Indian, Chinese, Arab: Franz Kafka’s cultural travesty as a performance of self-othering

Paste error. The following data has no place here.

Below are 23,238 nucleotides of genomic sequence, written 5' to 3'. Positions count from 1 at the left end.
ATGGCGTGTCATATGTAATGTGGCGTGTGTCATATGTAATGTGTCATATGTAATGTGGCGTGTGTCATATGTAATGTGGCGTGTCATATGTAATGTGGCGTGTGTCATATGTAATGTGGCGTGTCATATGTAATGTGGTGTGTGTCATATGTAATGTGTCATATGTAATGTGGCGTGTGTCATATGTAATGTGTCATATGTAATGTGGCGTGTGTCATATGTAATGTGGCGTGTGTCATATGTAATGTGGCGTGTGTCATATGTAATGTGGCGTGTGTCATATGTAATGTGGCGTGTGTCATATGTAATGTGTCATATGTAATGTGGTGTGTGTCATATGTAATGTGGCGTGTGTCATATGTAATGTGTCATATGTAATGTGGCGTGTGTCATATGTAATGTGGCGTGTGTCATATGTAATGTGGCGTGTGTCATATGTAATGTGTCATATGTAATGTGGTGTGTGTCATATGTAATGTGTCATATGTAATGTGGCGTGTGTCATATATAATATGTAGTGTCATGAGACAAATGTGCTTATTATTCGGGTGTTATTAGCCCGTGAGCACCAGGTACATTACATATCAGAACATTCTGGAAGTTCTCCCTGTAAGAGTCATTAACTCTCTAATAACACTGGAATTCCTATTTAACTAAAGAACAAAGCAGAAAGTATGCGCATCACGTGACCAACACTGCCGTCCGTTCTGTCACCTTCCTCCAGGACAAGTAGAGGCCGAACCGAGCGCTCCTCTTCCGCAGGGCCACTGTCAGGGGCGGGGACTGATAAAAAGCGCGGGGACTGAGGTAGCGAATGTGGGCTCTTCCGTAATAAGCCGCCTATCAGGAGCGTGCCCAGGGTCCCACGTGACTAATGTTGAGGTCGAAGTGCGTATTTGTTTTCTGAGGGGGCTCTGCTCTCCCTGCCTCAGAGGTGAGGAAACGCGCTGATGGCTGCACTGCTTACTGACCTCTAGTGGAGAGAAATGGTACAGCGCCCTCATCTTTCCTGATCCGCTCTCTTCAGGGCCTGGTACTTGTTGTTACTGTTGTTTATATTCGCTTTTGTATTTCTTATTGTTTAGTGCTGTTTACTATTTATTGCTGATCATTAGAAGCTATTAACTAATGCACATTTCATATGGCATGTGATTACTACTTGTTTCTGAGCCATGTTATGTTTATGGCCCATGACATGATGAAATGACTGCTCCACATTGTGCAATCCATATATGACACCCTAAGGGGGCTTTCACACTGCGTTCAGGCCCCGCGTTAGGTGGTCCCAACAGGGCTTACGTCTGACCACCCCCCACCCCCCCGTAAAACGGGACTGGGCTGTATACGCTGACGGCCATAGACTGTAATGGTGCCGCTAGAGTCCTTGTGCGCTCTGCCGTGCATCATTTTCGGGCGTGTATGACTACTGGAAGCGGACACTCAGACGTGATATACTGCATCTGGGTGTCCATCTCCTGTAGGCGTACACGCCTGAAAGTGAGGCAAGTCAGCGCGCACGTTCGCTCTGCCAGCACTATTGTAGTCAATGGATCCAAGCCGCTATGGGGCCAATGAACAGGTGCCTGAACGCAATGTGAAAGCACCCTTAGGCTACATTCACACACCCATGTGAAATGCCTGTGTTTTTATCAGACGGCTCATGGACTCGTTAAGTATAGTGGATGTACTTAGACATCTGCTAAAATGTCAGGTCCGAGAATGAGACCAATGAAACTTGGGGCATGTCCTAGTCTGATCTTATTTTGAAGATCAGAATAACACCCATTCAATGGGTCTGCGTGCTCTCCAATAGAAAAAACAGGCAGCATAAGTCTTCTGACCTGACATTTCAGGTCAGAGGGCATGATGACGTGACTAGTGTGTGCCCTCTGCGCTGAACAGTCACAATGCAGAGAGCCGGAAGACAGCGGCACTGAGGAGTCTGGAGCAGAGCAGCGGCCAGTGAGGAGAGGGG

Franz Kafka’s writing proves to be a performance of estrangement which breaks strikingly the notion of stable, constant and solid identities and subjects. Particularly the texts which stage images from remote geographic-cultural spaces can be read as varieties of cultural travesty. In shaping the masquerades of Indian, Chinese, Arab etc., the author articulateshis own anxiety facing the contemporary tendency of othering Jews by the main-streaming in the falling Austrian-Hungary monarchy. Thus we may find a double displacement in Kafka’s narratives of foreign selves: the oriental Others defined by Europeans are now transferredto signify the crisis experience of European Jews. At the same time the connection of the Other and self sheds a light onto the power structure reproducing such demarcation.